Scientists have discovered an object likely to be the solar system’s second most distant dwarf planet, first found in 2014 by a research team using the Blanco telescope at the Cerro Tololo Inter-American Observatory in Chile.
Designated as 2014 UZ224 and informally nicknamed DeeDee for “Distant Dwarf,” the object is estimated to be 395 miles (635 km) wide and massive enough to have attained hydrostatic equilibrium, meaning it is squeezed into a round or nearly round shape by its own gravity.
Being rounded by its gravity qualifies 2014 UZ224 for designation as a dwarf planet.
Using the Blanco telescope data, the researchers determined it has a very elliptical orbit and takes more than 1,100 Earth years to circle the Sun.
That orbit takes it as close to the Sun as 38 AU (astronomical units, with one AU equal to 93 million miles or 150 million km, or the average Earth-Sun distance) and as far away as 180 AU.
Its current position is at about 92 AU.
Eris, the solar system’s most distant dwarf planet, has an elliptical orbit that takes it from 37.9 AU at perihelion to 98 AU at aphelion and is currently located about 96.5 AU from the Sun. Its orbital period is 560 years.
In contrast to both 2014 UZ224 and Eris, Pluto has an orbit that takes it from 29 to 49 AU.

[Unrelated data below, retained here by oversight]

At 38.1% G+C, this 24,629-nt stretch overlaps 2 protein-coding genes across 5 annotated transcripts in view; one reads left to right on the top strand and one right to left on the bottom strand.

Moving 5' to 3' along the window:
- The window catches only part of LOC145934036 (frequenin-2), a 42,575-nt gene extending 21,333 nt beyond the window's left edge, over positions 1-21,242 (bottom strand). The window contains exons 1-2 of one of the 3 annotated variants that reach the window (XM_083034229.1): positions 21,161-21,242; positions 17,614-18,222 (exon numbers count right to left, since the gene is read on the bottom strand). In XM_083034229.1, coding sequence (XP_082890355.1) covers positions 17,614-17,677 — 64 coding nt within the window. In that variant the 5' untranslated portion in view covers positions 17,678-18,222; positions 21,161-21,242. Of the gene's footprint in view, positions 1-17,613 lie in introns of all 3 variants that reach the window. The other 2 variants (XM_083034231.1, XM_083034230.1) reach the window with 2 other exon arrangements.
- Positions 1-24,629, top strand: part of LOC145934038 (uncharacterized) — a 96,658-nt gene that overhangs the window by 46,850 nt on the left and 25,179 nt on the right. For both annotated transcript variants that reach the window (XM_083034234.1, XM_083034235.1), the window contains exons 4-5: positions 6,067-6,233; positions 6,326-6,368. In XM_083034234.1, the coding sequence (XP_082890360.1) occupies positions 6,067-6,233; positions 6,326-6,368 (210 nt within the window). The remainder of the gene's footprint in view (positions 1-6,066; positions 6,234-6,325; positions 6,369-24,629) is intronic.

Because the discovery team could not determine 2014 UZ224’s size from optical observations alone, they used the Atacama Large Millimeter/submillimeter Array (ALMA) system of radio telescopes in Chile to study the object.
The heat signature of distant objects is directly proportional to their size. An object like 2014 UZ224 could be large and dark or small and bright.
“We calculated that this object would be incredibly cold, only about 30 degrees Kelvin, just a little above absolute zero,” said University of Michigan astronomer David Gerdes, who led the study.
ALMA’s measurements of its brightness in millimeter-wavelength light revealed it to be a dark object that reflects just 13 percent of incoming sunlight.
By incorporating both the Blanco and ALMA observations, the researchers found 2014 UZ224 to have a diameter of approximately 395 miles (635 km), meaning it is larger than Saturn’s moon Enceladus, which is about 313 miles (504 km) wide, and two-thirds the size of Ceres, which is 590 miles (950 km) wide.
A paper detailing the study has been published in Astrophysical Journal Letters.